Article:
Iron: An Illustrated Weekly Journal for Iron and Steel Manufacturers, Metallurgists, Mine Proprietors, Engineers, Shipbuilders, Scientists, Capitalists ..., Volume 44

Front Cover
Perry Fairfax Nursey
Knight and Lacey, 1846 - Industrial arts

Other editions - View all

Common terms and phrases

Popular passages

Page 309 - If a straight line be divided into two equal parts, and also into two unequal parts; the rectangle contained by the unequal parts, together with the square of the line between the points of section, is equal to the square of half the line.
Page 485 - If two straight lines meeting one another be parallel to two others that meet one another, though not in the same plane with the first two ; the first two and the other two shall contain equal angles.
Page 303 - A jury returned a verdict for the defendant. The plaintiff moved for a new trial upon the ground of the insufficiency of the evidence to justify the verdict and the motion was granted.
Page 496 - ... along with from one to three per cent. of their weight of carburet of manganese ; and exposing the crucible to the proper heat for melting the materials which are, when fluid, to...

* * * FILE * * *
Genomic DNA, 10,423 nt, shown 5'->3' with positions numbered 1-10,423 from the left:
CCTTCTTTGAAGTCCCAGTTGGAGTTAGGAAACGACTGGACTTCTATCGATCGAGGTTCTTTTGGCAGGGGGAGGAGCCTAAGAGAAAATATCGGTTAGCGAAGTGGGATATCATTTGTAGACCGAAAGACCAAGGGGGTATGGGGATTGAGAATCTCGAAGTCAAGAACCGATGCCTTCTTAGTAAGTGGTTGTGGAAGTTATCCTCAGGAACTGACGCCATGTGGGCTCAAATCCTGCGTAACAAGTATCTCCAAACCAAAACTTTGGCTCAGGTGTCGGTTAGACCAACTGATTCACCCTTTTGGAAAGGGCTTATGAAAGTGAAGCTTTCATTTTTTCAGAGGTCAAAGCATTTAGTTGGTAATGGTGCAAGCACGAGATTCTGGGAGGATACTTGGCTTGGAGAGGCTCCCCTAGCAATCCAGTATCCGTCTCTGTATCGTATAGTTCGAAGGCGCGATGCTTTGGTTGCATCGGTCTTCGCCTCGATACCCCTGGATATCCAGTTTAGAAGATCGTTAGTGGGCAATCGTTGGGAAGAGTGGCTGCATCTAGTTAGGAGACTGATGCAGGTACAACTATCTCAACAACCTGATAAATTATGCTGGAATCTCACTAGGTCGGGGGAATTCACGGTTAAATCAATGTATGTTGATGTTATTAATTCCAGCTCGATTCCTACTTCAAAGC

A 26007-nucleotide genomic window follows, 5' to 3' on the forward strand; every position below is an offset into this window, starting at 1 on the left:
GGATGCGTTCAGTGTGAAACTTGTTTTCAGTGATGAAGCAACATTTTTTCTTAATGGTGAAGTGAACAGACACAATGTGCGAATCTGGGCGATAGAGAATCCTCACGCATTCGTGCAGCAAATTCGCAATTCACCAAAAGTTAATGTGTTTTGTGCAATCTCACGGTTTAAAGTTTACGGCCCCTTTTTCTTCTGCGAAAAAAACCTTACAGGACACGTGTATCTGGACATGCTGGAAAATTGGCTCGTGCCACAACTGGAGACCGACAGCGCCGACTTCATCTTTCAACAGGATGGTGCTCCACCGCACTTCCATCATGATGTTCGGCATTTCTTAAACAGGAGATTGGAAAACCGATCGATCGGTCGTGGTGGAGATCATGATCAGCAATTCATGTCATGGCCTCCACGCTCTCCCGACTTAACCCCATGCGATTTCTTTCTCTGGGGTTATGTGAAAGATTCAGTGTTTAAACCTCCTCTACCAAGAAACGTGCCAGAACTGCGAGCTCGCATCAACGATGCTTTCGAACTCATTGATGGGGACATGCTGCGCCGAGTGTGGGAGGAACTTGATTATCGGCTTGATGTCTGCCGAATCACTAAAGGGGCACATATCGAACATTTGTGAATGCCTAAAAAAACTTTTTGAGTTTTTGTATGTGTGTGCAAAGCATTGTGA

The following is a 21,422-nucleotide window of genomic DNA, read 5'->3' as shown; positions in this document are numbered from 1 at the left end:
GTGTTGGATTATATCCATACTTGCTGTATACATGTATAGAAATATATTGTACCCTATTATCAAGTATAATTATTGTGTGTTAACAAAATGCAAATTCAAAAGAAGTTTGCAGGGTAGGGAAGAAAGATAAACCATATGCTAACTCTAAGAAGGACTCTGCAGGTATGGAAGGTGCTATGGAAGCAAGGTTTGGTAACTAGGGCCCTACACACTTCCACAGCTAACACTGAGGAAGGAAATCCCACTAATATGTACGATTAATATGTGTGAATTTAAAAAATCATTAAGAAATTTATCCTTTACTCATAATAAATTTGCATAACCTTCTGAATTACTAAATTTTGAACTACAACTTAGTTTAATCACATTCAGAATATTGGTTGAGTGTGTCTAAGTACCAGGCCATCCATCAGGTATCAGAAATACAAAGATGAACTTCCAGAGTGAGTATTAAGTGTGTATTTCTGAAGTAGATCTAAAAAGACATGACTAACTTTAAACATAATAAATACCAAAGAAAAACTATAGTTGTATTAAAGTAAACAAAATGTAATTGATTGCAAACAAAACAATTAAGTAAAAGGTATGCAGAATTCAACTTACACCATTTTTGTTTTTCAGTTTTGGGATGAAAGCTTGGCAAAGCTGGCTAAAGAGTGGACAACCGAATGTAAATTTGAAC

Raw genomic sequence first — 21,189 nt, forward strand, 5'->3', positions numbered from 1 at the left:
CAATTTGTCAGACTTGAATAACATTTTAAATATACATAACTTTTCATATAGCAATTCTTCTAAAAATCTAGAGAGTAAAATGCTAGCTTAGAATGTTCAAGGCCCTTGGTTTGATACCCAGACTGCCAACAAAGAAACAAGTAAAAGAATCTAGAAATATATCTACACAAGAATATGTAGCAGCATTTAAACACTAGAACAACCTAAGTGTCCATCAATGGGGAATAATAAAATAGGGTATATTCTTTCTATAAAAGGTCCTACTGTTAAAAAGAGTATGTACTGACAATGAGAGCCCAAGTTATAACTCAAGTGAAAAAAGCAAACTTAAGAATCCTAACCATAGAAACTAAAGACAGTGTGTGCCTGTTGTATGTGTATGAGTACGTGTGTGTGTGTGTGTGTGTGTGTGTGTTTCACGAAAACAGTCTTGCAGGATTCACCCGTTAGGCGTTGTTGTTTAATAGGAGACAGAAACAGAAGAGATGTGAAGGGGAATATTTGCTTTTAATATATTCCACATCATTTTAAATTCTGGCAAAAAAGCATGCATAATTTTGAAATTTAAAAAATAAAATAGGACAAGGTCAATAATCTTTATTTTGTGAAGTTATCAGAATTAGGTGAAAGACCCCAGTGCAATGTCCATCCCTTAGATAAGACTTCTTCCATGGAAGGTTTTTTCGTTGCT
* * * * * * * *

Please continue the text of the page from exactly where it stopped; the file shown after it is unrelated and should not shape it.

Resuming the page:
Page 126 - All matter appears to be subject to the magnetic force as universally as it is to the gravitating, the electric and the chemical or cohesive forces...
Page 156 - That, in order to complete the general chain of narrow gauge communication from the north of England to the southern coast, any suitable measure should be promoted to form a narrow gauge link from Oxford to Reading, and thence to Basingstoke, or by any shorter route connecting the proposed Rugby and Oxford line with the South- Western Railway.
Page 136 - If it fall obliquely, it will be reflected obliquely in the opposite direction ; and in all cases the angle of incidence will be equal to the angle of reflection. This is the fundamental law of Catoptrics, or reflected light.
Page 303 - Jones v. Pearce, and I recollect that those cases proceeded on the ground of the former machines being, in truth, mere experiments, which altogether failed. The public use and exercise of an invention, means a use and exercise in public, not by the public.
Page 479 - Take half a bushel of nice unslacked lime, slack it with boiling water, cover it during the process to keep in the steam. Strain the liquid through a fine sieve or strainer, and add to it a peck of salt, previously...
Page 303 - with respect to this objection, the question is somewhat new*. Some things are obvious as soon as they are made public ; of others, the scientific world may possess itself by analysis ; some inventions almost baffle discovery. But to entitle a man to a patent, the invention must be new to the world.

Bibliographic information